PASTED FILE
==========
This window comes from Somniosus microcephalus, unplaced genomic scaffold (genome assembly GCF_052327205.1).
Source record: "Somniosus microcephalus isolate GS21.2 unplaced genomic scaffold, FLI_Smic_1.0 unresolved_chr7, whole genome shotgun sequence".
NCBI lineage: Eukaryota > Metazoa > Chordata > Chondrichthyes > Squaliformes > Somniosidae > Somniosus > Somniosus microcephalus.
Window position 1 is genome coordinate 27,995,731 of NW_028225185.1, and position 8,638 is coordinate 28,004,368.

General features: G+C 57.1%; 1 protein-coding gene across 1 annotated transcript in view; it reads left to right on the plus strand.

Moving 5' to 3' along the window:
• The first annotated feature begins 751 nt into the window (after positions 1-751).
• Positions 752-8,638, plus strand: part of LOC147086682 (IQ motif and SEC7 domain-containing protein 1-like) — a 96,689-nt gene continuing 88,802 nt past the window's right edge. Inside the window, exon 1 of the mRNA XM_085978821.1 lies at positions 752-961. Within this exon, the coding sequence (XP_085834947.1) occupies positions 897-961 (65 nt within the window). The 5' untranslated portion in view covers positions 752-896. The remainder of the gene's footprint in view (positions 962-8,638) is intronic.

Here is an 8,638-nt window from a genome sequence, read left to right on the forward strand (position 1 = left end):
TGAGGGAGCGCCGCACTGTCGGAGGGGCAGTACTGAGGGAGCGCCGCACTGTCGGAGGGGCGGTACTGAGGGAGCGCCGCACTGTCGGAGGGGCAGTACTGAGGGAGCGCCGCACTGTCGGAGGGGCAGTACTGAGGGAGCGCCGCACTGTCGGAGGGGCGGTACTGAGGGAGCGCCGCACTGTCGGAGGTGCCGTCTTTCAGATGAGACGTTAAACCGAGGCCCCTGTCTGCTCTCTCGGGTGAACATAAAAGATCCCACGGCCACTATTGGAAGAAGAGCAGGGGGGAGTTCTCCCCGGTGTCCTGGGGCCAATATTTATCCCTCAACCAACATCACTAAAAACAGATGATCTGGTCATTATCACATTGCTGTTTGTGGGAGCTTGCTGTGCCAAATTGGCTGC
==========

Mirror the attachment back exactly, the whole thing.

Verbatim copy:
This window comes from Somniosus microcephalus, unplaced genomic scaffold (genome assembly GCF_052327205.1).
Source record: "Somniosus microcephalus isolate GS21.2 unplaced genomic scaffold, FLI_Smic_1.0 unresolved_chr7, whole genome shotgun sequence".
NCBI lineage: Eukaryota > Metazoa > Chordata > Chondrichthyes > Squaliformes > Somniosidae > Somniosus > Somniosus microcephalus.
Window position 1 is genome coordinate 27,995,731 of NW_028225185.1, and position 8,638 is coordinate 28,004,368.

General features: G+C 57.1%; 1 protein-coding gene across 1 annotated transcript in view; it reads left to right on the plus strand.

Moving 5' to 3' along the window:
• The first annotated feature begins 751 nt into the window (after positions 1-751).
• Positions 752-8,638, plus strand: part of LOC147086682 (IQ motif and SEC7 domain-containing protein 1-like) — a 96,689-nt gene continuing 88,802 nt past the window's right edge. Inside the window, exon 1 of the mRNA XM_085978821.1 lies at positions 752-961. Within this exon, the coding sequence (XP_085834947.1) occupies positions 897-961 (65 nt within the window). The 5' untranslated portion in view covers positions 752-896. The remainder of the gene's footprint in view (positions 962-8,638) is intronic.

Here is an 8,638-nt window from a genome sequence, read left to right on the forward strand (position 1 = left end):
TGAGGGAGCGCCGCACTGTCGGAGGGGCAGTACTGAGGGAGCGCCGCACTGTCGGAGGGGCGGTACTGAGGGAGCGCCGCACTGTCGGAGGGGCAGTACTGAGGGAGCGCCGCACTGTCGGAGGGGCAGTACTGAGGGAGCGCCGCACTGTCGGAGGGGCGGTACTGAGGGAGCGCCGCACTGTCGGAGGTGCCGTCTTTCAGATGAGACGTTAAACCGAGGCCCCTGTCTGCTCTCTCGGGTGAACATAAAAGATCCCACGGCCACTATTGGAAGAAGAGCAGGGGGGAGTTCTCCCCGGTGTCCTGGGGCCAATATTTATCCCTCAACCAACATCACTAAAAACAGATGATCTGGTCATTATCACATTGCTGTTTGTGGGAGCTTGCTGTGCCAAATTGGCTGC